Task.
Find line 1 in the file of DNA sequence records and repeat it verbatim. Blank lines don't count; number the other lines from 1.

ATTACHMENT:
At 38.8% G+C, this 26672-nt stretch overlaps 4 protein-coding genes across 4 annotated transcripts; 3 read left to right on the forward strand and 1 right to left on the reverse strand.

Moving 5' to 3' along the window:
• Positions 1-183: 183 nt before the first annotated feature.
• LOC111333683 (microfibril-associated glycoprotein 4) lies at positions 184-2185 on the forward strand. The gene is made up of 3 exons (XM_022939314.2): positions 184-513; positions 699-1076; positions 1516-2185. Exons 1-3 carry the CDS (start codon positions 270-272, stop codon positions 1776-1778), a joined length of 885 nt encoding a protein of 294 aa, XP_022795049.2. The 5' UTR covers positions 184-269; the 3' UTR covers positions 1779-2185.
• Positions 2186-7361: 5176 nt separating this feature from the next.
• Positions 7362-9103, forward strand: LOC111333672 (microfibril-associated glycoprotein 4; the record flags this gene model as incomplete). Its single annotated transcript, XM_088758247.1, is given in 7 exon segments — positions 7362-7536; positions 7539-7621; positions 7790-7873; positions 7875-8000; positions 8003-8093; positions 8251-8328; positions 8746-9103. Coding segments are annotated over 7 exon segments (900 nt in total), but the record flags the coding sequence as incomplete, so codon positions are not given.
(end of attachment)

At 38.8% G+C, this 26672-nt stretch overlaps 4 protein-coding genes across 4 annotated transcripts; 3 read left to right on the forward strand and 1 right to left on the reverse strand.